But you won’t have to take their word for it. Every spool of Prusament will have a QR code that points to a page which tells you the exact production date, length, percent ovality, and standard diameter deviation of that particular roll. An interactive graph will even allow you to find the filament’s diameter for a specific position in the spool, as well as determine how much filament is remaining for a given spool weight. It should be very interesting to see what the community will do with this information, and we predict some very interesting OctoPrint plugins coming down the line.

Prusament is currently only available in PLA, but PETG and ASA variants are coming soon. You can order it now directly from Prusa Research in Prague for $24.99 per kilogram, but it will also be available on Amazon within the month for help keep the shipping costs down.

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Making QR Codes In Google Docs


[Jordi] sent us this great tip on how to generate QR codes inside Google Docs. This can be super handy if you ever need to make a lot of them at one time, plus they update on the fly!

In his example he set up the code to create vCards so he could transfer contacts to his phone quickly and easily. The code pulls in a Google API QR generator and provides you with a QR code as an image! The following is his code, which can be easily modified to suit your needs:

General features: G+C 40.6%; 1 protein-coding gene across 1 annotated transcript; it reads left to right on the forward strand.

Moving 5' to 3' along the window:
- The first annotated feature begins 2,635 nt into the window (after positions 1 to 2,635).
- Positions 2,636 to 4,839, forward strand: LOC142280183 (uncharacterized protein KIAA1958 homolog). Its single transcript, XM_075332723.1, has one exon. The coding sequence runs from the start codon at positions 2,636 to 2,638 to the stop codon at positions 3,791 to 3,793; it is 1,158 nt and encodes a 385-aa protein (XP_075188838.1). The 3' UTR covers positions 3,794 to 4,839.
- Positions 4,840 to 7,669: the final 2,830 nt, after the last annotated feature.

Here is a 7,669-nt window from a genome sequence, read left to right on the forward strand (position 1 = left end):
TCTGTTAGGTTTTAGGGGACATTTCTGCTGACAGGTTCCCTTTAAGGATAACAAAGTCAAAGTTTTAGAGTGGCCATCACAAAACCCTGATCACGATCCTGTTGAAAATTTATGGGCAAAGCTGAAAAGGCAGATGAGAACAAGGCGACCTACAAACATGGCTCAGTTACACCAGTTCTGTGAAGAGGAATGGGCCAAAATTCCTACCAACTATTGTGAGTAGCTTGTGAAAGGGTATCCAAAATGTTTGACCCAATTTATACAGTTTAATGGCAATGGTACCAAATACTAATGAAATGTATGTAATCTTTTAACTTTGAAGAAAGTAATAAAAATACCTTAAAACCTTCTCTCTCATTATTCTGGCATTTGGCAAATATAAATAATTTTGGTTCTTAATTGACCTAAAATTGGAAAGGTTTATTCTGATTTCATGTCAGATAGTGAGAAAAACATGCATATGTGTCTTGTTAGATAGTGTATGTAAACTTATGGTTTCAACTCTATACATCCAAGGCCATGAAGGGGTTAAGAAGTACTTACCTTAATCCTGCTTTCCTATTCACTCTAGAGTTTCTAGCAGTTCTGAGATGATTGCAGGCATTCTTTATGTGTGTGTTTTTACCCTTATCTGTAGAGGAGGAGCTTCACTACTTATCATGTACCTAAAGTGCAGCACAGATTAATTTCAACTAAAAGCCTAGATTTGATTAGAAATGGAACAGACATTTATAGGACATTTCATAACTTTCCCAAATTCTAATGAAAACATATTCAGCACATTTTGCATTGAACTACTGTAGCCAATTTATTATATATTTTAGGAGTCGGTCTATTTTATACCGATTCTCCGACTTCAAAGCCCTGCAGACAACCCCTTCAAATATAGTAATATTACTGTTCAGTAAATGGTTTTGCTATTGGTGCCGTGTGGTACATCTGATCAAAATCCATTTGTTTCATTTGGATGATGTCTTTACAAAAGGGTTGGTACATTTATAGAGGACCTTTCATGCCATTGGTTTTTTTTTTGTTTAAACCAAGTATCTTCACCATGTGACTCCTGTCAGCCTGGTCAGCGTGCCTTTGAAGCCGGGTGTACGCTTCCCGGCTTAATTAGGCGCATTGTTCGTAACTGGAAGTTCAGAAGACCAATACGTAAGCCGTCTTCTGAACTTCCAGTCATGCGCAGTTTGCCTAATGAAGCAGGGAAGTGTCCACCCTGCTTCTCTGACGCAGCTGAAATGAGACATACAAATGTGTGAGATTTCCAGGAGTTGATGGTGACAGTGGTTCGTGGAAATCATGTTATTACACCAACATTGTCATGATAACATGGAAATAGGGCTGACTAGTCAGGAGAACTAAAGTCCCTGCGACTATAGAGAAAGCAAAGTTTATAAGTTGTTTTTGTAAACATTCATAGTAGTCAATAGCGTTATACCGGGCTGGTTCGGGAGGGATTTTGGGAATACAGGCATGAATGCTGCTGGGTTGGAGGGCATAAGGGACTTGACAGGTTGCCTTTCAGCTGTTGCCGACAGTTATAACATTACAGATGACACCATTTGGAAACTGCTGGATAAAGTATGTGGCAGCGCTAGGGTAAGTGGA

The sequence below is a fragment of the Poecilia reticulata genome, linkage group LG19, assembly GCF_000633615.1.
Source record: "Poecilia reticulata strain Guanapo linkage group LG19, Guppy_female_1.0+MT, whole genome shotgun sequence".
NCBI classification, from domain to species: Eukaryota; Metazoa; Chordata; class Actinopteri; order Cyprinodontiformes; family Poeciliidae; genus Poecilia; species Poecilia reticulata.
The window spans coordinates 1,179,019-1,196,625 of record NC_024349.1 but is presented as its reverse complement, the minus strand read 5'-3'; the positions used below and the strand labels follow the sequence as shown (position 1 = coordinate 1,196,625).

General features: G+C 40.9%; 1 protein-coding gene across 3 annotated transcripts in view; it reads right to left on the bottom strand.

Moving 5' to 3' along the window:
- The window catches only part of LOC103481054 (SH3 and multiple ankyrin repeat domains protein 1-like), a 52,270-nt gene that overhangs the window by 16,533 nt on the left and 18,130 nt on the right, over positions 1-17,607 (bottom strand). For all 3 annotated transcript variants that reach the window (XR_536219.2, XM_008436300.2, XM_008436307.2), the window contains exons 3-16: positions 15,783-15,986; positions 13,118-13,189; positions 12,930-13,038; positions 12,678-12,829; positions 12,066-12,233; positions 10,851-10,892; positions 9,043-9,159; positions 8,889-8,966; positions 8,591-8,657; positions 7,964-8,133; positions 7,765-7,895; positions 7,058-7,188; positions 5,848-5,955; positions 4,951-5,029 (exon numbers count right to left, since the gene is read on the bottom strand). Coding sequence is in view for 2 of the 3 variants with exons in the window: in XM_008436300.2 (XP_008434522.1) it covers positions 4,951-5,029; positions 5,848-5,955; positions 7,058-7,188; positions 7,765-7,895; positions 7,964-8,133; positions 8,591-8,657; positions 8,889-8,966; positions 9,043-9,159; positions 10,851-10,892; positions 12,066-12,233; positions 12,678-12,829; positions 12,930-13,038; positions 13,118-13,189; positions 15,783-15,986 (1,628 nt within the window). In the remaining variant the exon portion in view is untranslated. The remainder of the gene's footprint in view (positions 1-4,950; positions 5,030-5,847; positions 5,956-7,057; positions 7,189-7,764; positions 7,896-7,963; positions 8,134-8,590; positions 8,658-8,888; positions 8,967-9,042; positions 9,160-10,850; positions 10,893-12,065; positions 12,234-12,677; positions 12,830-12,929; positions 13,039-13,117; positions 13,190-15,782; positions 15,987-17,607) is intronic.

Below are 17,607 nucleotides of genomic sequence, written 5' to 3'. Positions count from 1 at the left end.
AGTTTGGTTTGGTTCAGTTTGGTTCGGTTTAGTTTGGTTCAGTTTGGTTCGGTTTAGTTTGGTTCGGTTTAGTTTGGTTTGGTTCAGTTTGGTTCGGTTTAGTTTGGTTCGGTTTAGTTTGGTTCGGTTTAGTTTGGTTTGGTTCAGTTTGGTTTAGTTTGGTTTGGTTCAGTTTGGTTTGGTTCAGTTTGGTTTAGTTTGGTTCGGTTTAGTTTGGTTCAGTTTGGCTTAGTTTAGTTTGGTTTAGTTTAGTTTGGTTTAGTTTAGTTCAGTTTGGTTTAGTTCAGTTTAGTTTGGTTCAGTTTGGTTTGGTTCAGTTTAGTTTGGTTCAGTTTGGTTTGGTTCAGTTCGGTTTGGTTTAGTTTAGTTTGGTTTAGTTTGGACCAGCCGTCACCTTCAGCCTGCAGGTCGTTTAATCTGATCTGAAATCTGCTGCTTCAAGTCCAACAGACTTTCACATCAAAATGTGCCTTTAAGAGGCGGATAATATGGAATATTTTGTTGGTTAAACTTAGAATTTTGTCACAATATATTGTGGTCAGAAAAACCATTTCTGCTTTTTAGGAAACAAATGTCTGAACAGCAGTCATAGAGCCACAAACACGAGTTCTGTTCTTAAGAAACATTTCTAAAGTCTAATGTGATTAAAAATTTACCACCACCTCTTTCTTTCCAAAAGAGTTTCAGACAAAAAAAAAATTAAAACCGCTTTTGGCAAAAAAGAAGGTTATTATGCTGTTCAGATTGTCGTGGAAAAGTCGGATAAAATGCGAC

=image("https://chart.googleapis.com/chart?chs=200x200&cht=qr&chl=BEGIN:VCARD%0AN:" & A2 & "%20" & B2 & "%0ATEL;CELL:" & C2 & "%0AEMAIL:" & D2 & "%0AEND:VCARD")

Or if you just want the bare bones:

=image("https://chart.googleapis.com/chart?chs=200x200&cht=qr&chl=<strong>YOUR CELL</strong>")

And if you need a full walkthrough, there is a video after the break. Those wanting to tinker around with more QR code hijinks will enjoy forming images from QR codes and milling QR codes into your copper layers.

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Hackaday Links: October 3, 2012

Cheap ergonomic mouse

If your had keeps cramping while using the computer mouse why not grab a hunk of wood and a couple of buttons to make your own ergonomic input device?

C# GUI for Arduino testing

Here’s a Windows GUI for controlling Arduino. [Rohit] put it together using C#. It should make development very simple as you have control of almost everything before you need to worry about writing your own server-side software.

Networked strip lighting replaces the office overheads

[Jeremy] got tired of replacing the halogen bulbs in his office. He upgraded to ten meters of RGB LED strips. We can’t think they do as well at lighting up the room. But he did add network control so they can flash or change colors depending on what type of alert they’re signalling.

Woven QR codes

Now that [Andrew Kieran] proved you can weave a working QR code into textiles do you think we’ll see garments that have a QR code leading to care instructions? We could never figure out what all those strange icons stood for.